Help us by showing ads or become a Fan
You're blocking our ads. If you don't want our ads please become a Premium user. Because without Ads and/or Premium MySeries can not exist.
9.5
" gives "Fellow Travelers - Season 1" a 9.5."
Written by on 10 June 2024.
Like?
5
0
Who have voted

Fellow Travelers - Season 1

Fellow Travelers hits where it should hit.

Sometimes series come along that don't release as well as others. Because of their originality, because of the quality or sometimes because of the personal emotion that the story evokes in the viewer. There have been a few in recent years that have managed to extract such emotion from me as a viewer. Fellow Travelers can add itself to that list.

There is a profound cruelty in denying the truth of one's being, even it is a means of survival

In Fellow Travelers we follow two men over a period of about forty years. But the most prominent part of the story takes place in 1950s Washington DC. Senator McCarthy is influential. Many of us will be familiar with the term 'McCarthyism', McCarthy's reign of terror in which anyone suspected of even the slightest bit of communist sympathy was chased out of the government (or even prosecuted). Less well known is the term 'Lavender Scare'. A moral panic that happened around the same time. This time not aimed at expelling communist officials, but homosexuals.

Fellow Travelers
© Showtime


Hawk Fuller and Tim Laughlin, played by openly gay actors Matt Bomer (White Collar) and Jonathan Bailey (Bridgerton), meet during this time. Both struggle with their sexuality. The slightly older Hawk does everything he can to keep it hidden, for fear of what it will do to his career. Tim struggles in his own way; about what it means for his relationship with faith. However, the men find love in each other. This one is passionate, intense and erotic. But above all behind closed doors. And that's where they lose each other.

However, Hawk and Tim have become too tangled up. Their lives no longer seem to be able to develop from each other. Over the years they continue to encounter each other in conscious and unconscious encounters. And that affects everyone around them, especially Hawk's wife Lucy (Allison Williams, A Series of Unfortunate Events). These encounters take place side by side in episodes. In the first episode in the 1950s, at the beginning of the meeting. And in the '80s, at the end, where Hawk travels to San Francisco to visit Tim, who is dying of AIDS complications.

The above may be a somewhat long summary, but for me it is essential because it describes so well the complexity of the context in which the story takes place. Besides being a love story, this series is above all a historical story. A historical story about fictional characters, that's for sure. But that doesn't make it any less true. These stories are real. This is about real people who had to live their real lives this way at the time (but not that long ago). That is probably also the emotion that hits home.

'There is a profound cruelty in denying the truth of one's being, even it is a means of survival' writes a Variety reviewer about Fellow Travelers. I couldn't have said that better, and couldn't have conveyed that better in this series. With masterful acting, Bomer and Bailey know how to portray this character and convey exactly that emotion. The powerlessness and despair of the situation, and at the same time the intense passion and hope. The moments together portray a beautiful naive bubble in which you as a viewer can also disappear for a moment.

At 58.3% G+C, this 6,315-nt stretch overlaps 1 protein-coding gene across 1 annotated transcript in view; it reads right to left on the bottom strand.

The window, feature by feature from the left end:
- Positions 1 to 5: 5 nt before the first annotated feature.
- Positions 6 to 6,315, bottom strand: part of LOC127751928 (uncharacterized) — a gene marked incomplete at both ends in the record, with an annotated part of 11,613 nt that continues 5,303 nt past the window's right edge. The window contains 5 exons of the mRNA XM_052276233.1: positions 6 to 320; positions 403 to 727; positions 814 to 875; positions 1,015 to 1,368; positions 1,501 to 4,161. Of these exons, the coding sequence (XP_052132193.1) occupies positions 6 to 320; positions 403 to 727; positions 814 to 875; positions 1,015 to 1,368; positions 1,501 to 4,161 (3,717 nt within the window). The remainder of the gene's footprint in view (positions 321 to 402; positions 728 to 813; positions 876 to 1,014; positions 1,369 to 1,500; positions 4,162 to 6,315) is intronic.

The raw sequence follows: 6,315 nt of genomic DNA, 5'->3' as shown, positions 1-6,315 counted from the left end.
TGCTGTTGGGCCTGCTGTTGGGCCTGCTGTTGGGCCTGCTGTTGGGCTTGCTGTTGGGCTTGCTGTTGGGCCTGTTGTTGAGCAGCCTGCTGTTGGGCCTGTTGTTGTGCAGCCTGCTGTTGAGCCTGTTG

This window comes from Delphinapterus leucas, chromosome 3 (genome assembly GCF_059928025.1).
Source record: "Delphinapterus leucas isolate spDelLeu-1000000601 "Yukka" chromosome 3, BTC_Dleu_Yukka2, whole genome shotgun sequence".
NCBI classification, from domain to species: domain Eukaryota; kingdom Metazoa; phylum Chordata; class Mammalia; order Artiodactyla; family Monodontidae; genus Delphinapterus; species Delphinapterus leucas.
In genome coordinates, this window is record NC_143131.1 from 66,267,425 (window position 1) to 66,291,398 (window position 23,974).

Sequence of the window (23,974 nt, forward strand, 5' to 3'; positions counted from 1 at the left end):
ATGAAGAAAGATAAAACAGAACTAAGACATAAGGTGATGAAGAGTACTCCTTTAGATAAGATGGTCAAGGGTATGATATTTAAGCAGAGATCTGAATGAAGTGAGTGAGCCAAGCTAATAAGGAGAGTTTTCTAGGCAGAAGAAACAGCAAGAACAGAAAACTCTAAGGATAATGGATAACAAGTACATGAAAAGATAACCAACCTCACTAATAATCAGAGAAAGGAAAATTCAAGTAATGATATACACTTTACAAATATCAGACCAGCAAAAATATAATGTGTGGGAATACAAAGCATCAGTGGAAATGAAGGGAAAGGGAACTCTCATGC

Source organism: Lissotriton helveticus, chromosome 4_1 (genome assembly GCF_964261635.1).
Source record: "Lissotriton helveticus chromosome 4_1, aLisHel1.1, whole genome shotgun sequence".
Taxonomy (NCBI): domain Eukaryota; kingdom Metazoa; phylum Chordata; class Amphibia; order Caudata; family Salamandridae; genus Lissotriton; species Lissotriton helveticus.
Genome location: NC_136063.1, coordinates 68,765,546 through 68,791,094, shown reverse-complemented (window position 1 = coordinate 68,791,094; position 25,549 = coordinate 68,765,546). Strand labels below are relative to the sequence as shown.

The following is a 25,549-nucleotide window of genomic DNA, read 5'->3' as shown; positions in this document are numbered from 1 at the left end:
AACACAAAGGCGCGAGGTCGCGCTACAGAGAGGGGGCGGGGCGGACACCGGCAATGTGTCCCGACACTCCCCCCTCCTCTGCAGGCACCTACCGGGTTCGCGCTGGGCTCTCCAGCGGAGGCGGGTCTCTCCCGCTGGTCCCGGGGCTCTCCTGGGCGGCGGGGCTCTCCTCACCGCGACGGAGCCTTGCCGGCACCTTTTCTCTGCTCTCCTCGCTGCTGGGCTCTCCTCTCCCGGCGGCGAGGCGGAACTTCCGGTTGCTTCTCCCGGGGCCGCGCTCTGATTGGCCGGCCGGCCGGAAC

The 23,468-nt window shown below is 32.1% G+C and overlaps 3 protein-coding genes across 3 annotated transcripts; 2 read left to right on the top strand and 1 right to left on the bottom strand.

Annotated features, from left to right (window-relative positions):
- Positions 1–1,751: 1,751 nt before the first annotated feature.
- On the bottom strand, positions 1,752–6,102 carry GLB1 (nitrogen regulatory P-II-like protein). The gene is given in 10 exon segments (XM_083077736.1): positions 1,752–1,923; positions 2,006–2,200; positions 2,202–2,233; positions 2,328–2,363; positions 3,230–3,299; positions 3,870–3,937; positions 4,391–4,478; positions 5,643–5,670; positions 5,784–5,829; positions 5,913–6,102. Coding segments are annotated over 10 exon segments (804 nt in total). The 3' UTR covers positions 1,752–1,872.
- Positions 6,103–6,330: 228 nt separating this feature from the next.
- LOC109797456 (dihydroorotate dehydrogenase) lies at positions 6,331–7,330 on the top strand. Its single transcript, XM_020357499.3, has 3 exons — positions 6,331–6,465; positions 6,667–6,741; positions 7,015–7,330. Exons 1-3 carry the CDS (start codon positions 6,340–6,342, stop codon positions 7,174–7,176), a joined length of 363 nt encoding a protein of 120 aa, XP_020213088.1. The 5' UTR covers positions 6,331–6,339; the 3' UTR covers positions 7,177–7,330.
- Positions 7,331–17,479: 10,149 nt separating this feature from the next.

Fellow Travelers
© Showtime


In addition to the masterful acting, the script is also to be praised. The dialogues are beautiful. The costumes and make-up are very good, which is especially evident in the actors who play real characters. The aesthetic of the set, of the colors used, is appropriate and elegant. Everything is just very well put together. You can tell that this series was created with passion and dedication. Moreover, worth mentioning is the way sex is portrayed in the series, raw and real. Without censorship. Something you don't see much in mainstream Hollywood when it comes to queer stories.

It is important that stories like this continue to be made. It's a piece of history that many of us don't know. And history that one does not know can be repeated again and again. It's great to have hopeful queer stories like Heartstopper, or stories where being queer isn't a topic of discussion at all, but just is. But it's just as important to have these stories, and those of shows like Pose, of It's a Sin. After all, that is also the truth. And not just historical truth, but many queer people's everyday truth. Even today.

“It’s not who we sleep with. It’s who we love.”

It is therefore no small thing that a series like Fellow Travelers (in all its unapologetic rawness) is highly regarded by critics and the mainstream audience and that the series is also supported by two openly gay, successful A- list actors. After all, there aren't many of them.

This reviewer is also full of praise (as you have read). A 9.5 from me.
Video on youtube
Follow Fellow Travelers
Previous episode
Make It Easy
Make It Easy
01x08
Like?
5
0
Who have voted

Reacties (0)

There are no comments yet
Fellow Travelers